Thought Provoking Thursday – The Bible, Fact or Fiction?

OK, Thursdays is for provoking thought!  In other words, I might say some things that you find controversial or at least a make you think!  Hopefully, today’s title is a good start!

First of all, let me be really clear.  I am a follower of Jesus Christ because that is how I encountered God.  The bible has been truly inspirational in my quest for knowledge and as a guide to living a better life and creating a more meaningful story.  My question is;  just how do we view this famous piece of literature and why are their so many different interpretations as to what it purports to say?  Was the universe created in a literal six days simply by God speaking it into being?  Is the writer of Ecclesiastes’ invitation to ‘Eat drink and be merry for tomorrow we die’ an exhortation to guide us in our daily living?  Why do we not insist on women being silent in church, or demand they wear head covering in all public gatherings?  And why do some believe that the locusts of Revelation 9 are really Apache attack helicopters described the best way John knew how?  Why does it matter?

First of all, a slice of history.  In the 16th century, a rather seismic event took place in christendom known as ‘The Reformation’.  You may recall Martin Luther and the advent of Protestantism emerging as a reaction to the state of disarray that existed in the Catholic Church at the time with warring popes, indulgences and theological schisms.  One of the key outcomes of this movement was a transference from papal based to bible based authority.  This is also what led to the bible being made available to the masses and a whole new church movement.  The protestant movement also gave rise to denominational splits as never seen before as the ‘authority’ of the bible was interpreted in hundreds if not thousands of different ways.  And herein lies the problem.

The bible is, in fact, not so much a book as a library of books.  These books cover many genres of literature, styles of writing, languages and purposes.  There is the poetry of the creation account, the visions of Revelation often referencing the prophetic writings of the Old Testament.  There are the songs of Psalms and the wisdom of Proverbs, the stories of Jesus and the doctrinal teachings of Paul.  Diverse cultures, races and very different ages influence the way in which these writings are presented and all of them need re-evaluating against what we now know in this scientific age.

Let us take the creation account.  At the time of writing, there was no knowledge of evolutionary theory, relativity, quantum theory and hey, as far as they knew, the earth was flat and the sun popped up in the East and went to sleep in the west.  I have no problem personally with the idea that science is merely man’s quest to uncover the mysteries behind the creation of the universe, nor do I struggle with the contemporary writer’s poetic depiction, but I believe it is beyond me to give you any idea of what actually happened back then when none of us were around.  I’m also OK if God made a big bang when he did it, but frankly it doesn’t matter to me.  One thing is for certain, the world as we know it today is very real and very wonderful to behold.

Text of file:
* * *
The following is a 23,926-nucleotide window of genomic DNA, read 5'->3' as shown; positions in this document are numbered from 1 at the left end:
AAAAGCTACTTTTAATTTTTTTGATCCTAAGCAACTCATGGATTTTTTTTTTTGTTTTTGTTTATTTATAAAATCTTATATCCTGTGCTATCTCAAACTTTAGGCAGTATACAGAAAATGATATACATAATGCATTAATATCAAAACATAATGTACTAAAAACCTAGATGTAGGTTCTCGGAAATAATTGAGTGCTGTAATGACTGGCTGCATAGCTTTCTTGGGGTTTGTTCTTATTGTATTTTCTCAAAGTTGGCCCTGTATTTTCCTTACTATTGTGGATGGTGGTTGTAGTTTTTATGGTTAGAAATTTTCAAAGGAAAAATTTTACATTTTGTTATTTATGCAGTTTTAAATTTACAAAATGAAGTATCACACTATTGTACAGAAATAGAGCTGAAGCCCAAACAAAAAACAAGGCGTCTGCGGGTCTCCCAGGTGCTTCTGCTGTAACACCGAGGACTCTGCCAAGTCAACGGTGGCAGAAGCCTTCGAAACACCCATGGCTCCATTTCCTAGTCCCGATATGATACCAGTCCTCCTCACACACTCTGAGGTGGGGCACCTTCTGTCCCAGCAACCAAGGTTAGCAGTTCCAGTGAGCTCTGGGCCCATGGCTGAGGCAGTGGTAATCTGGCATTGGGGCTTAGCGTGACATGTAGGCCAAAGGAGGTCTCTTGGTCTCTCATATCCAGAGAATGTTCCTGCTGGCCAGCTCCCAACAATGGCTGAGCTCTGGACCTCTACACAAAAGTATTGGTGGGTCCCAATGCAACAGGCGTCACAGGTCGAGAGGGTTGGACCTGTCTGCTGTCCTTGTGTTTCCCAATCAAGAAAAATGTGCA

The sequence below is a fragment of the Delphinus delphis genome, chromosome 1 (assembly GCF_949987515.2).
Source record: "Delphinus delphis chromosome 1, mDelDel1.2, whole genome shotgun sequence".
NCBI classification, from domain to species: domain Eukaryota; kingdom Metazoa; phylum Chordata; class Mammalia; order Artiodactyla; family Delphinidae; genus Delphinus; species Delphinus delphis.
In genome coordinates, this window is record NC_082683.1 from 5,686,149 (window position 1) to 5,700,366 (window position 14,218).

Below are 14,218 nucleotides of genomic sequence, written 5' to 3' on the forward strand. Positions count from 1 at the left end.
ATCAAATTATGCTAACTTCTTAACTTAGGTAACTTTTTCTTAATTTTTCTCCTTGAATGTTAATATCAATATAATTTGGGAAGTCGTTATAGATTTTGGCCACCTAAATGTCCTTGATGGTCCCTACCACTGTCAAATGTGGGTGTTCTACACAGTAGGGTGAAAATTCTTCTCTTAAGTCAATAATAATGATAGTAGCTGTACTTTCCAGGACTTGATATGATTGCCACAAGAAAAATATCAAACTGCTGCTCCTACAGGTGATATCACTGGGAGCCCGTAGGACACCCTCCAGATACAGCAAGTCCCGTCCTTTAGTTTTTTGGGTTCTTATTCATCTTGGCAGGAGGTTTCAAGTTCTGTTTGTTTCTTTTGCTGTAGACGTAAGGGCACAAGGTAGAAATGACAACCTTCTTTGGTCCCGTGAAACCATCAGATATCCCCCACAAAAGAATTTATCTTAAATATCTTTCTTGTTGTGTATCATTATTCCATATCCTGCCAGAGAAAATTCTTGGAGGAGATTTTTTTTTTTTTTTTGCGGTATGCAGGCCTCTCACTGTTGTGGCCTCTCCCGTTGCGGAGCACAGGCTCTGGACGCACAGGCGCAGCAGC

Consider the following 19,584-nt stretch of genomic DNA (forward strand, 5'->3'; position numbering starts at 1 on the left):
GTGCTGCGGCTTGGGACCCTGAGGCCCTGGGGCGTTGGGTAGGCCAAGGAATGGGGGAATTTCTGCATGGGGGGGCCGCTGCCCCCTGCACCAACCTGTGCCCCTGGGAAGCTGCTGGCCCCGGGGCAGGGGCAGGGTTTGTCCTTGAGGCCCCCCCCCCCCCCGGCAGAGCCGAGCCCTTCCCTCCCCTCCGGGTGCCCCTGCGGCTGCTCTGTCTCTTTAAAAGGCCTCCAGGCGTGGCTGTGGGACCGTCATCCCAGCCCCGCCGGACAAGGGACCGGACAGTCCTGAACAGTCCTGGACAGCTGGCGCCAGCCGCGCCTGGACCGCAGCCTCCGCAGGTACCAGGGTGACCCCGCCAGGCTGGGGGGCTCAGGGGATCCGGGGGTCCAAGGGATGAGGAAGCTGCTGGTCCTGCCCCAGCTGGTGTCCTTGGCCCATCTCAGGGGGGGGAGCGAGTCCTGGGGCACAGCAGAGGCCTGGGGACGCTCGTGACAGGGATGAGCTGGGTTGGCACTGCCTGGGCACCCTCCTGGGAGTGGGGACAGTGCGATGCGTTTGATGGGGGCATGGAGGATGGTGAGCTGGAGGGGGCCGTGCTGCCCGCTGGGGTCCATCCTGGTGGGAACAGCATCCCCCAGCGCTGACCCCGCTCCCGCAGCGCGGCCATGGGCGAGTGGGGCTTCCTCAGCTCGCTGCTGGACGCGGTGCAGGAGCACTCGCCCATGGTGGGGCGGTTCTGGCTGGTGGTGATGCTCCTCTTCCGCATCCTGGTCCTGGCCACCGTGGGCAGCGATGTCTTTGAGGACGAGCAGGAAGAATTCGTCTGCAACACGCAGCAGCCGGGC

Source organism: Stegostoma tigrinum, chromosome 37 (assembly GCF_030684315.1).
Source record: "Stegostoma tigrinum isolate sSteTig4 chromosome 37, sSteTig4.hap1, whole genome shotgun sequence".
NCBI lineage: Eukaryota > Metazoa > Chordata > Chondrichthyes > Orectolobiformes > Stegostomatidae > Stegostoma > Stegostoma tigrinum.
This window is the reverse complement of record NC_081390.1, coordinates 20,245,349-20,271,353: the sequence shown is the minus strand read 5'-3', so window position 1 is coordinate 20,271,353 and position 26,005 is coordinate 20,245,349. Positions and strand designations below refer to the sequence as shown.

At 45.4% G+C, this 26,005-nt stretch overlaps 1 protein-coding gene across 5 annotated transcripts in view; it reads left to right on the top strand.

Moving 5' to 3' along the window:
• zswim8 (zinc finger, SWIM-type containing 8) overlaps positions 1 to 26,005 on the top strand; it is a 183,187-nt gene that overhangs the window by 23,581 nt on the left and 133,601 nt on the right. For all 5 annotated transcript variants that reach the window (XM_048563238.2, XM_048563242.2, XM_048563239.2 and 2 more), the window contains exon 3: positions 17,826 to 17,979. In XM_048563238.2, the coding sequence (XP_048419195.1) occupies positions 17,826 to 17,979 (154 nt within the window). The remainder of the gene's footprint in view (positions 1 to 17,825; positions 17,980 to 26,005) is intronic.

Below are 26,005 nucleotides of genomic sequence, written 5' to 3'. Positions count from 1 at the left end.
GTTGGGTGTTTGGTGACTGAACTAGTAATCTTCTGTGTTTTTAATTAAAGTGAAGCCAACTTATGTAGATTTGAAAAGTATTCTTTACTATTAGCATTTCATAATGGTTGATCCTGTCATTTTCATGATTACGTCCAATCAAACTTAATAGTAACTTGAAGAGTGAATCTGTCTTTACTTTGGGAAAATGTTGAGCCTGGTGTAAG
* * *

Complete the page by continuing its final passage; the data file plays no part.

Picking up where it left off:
In many of the books of law in the Old testament there are injunctions to put to death those who sow different crops in the same field or create garments from different materials.  Surely we are not meant to continue these practices in civilized 21st century society.  When we move on to accounts of the life of Jesus himself we find that much of what Jesus says is fiction.  What you say, heresy!  But step back a minute.  Jesus told stories, parables…fiction to illustrate truth.  And this is where I think we have strayed from the intention of this marvelous collection of writings.

In many ways, we have treated as fact what is meant to lead us to truth.  Because this library is full of metaphor, parable, allegory, poetry, prophecy, vision, law and history, this is not a book of facts but an inspired guide to uncovering truth.  This truth, in some ways, will never be completely found, as God cannot be confined to the pages of a library of books.  This truth can be seen from multiple different perspectives and often in conflicting expressions.  My mistake so often has been to imagine that my  interpretation of selective portions proves that my way is ‘the right way’.  One of the most powerful causes of my own disillusionment with church has been our tendency to become more and more splintered around issues that are not central to the overall message of the Bible.  Perhaps we can all agree that the inspired message of this library of scripture is that God loves us and wants to have a relationship with us.  Every one of us is entitled to a unique experience just as in any relationship.  We would do well not to dictate to others what that relationship should look like but allow the inspired words we read to change our own story for the good of the world around us.